What Does the FICO® Score Update Mean for You?

FICO® Score 10T adapted trending data as a way for lenders to determine if you’re moving toward financial health, away from it, or largely staying the same. By looking at a full 24-plus months of data, in theory, lenders can better predict recent trends to see how you may repay in the future.

The change in the way data is presented also means some actions may impact your score more under the new model. If you’re steadily paying down your debt balances (or you pay in full every month) your FICO®Score may improve. However, taking on a lot of debt or letting large debts revolve over several months may hurt your credit score more under the FICO® Score update. It will also be even more important to pay your bills on time each month and keep your accounts current. Under FICO® Score 10, missed payments will have a bigger impact on your score.

If you’re planning to apply for new credit or take out a loan soon, keep in mind that not all lenders will use FICO® Score 10 or FICO® Score 10T. Adopting an updated credit scoring model can be costly and time-consuming for lenders. Since FICO keeps older versions active, many simply opt to stick with what the model they’re currently using. The new FICO® Score 10 Suite does not replace older FICO credit scoring models such as FICO 2, 4, 5, 8, or 9. Many lenders may still be using older models in making credit approval decisions.

What’s My Credit Score?

While credit reports do not usually include your credit score, you can get a free copy of your credit report every 12 months from each of the three nationwide credit bureaus (Experian, Transunion, and Equifax). Through December 2023, you can also get a free copy of your credit report each week at AnnualCreditReport.com.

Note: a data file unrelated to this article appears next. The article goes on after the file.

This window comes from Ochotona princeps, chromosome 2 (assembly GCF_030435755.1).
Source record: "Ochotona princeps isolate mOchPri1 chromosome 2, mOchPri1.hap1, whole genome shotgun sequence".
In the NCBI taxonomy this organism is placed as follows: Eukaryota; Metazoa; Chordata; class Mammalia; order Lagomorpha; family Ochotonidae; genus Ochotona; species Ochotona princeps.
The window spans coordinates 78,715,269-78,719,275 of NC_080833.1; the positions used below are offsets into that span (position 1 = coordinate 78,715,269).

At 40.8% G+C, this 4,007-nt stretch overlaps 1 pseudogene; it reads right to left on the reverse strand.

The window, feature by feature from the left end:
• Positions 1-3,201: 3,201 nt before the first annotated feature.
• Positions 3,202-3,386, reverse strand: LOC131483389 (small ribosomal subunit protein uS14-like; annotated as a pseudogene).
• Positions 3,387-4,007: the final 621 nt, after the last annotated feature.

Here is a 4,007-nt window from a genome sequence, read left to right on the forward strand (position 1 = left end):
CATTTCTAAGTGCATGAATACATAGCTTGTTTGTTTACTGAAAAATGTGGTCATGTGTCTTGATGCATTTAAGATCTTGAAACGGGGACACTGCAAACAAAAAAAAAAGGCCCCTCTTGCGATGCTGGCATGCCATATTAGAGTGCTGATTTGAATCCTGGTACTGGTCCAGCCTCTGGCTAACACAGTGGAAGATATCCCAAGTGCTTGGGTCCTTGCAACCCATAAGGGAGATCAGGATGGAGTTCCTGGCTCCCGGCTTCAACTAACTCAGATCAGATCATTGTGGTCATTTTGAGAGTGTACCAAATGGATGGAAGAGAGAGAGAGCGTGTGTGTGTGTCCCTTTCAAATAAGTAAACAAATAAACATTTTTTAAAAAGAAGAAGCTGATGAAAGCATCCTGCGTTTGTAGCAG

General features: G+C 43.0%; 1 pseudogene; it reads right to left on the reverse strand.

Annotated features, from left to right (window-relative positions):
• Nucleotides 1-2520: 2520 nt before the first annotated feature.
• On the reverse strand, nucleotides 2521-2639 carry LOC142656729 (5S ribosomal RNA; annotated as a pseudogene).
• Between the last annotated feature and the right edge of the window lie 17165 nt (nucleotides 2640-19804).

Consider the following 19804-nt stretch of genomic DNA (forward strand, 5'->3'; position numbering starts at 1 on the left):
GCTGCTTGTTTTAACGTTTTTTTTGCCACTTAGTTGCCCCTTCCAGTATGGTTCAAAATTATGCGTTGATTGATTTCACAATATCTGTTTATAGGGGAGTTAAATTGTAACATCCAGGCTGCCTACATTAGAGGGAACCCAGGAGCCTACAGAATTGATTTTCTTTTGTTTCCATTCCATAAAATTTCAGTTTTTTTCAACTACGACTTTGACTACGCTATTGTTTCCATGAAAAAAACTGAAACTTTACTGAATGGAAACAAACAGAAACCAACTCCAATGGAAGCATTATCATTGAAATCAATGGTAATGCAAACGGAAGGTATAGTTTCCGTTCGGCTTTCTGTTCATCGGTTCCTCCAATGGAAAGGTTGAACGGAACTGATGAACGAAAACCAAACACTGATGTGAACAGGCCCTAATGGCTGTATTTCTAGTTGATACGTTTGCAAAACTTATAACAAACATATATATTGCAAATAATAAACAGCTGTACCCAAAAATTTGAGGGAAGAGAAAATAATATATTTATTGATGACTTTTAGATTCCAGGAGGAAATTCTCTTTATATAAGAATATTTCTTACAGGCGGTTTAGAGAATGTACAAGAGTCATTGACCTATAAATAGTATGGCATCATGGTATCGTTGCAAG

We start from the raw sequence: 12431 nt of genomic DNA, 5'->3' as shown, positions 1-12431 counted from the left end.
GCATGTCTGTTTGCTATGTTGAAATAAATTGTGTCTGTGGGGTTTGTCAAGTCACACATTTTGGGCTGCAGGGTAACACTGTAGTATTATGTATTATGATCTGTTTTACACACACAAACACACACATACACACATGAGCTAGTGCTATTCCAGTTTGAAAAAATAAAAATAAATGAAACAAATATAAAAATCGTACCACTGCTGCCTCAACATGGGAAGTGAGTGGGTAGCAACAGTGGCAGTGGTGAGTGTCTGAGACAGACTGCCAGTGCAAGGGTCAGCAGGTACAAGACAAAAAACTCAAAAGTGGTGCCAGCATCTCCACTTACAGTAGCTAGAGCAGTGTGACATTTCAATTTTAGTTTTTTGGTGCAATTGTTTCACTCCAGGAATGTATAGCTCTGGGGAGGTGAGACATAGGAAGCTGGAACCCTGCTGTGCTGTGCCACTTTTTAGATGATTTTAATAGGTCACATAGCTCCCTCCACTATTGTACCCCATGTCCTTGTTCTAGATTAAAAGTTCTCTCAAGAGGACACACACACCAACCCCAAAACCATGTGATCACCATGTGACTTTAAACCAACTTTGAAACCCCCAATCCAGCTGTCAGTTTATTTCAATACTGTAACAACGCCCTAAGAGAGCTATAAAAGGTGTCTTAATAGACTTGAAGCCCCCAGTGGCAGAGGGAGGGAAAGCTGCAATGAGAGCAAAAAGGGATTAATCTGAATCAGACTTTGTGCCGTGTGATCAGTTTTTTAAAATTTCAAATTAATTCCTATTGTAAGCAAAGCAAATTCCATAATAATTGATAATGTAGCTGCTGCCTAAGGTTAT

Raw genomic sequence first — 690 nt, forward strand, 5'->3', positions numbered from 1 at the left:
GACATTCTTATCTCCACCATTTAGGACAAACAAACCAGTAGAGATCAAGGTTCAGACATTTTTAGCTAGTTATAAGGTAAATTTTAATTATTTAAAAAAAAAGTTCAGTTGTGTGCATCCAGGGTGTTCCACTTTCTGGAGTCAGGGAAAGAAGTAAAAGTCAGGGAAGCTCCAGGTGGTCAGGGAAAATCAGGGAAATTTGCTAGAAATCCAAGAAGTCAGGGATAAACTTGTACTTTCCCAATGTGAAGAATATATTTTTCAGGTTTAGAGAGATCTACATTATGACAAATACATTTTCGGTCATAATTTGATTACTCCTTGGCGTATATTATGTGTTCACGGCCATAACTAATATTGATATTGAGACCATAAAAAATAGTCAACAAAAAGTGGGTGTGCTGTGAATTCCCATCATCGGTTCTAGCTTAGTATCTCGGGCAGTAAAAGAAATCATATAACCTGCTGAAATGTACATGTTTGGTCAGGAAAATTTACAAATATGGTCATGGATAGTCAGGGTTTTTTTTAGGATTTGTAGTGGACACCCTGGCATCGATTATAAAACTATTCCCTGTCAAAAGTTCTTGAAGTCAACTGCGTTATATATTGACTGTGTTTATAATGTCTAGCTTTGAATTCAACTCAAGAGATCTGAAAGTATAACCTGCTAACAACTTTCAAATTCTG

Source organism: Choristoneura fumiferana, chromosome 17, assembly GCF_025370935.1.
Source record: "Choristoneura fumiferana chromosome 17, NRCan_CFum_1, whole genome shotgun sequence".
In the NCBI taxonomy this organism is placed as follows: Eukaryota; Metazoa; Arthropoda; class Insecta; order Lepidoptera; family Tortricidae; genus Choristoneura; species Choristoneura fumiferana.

In the past, to get your actual credit score you typically had to pay a credit score service. However, recently many major credit card companies (and some banks and auto loan companies) have begun providing credit scores for their customers on a monthly basis, free of charge. Experian now includes your credit score for free on reports they mail to you.

If you decide to pay a fee to see your credit score, check several free sources to understand your potential range of credit scores. But keep in mind these scores may be different than the score your lender ends up using.

The Bottom Line

The latest FICO® Score update, FICO® Score 10 and FICO® Score 10T are designed to outperform all previous FICO scoring models, helping lenders to better evaluate consumers’ credit risk. Whatever scoring model your lender uses to make lending decisions, similar factors determine whether you have excellent, good, fair, or poor credit. By borrowing only what you need, taking control of your debt, and paying your bills on time, you’re on your way to a great credit score, no matter the scoring model.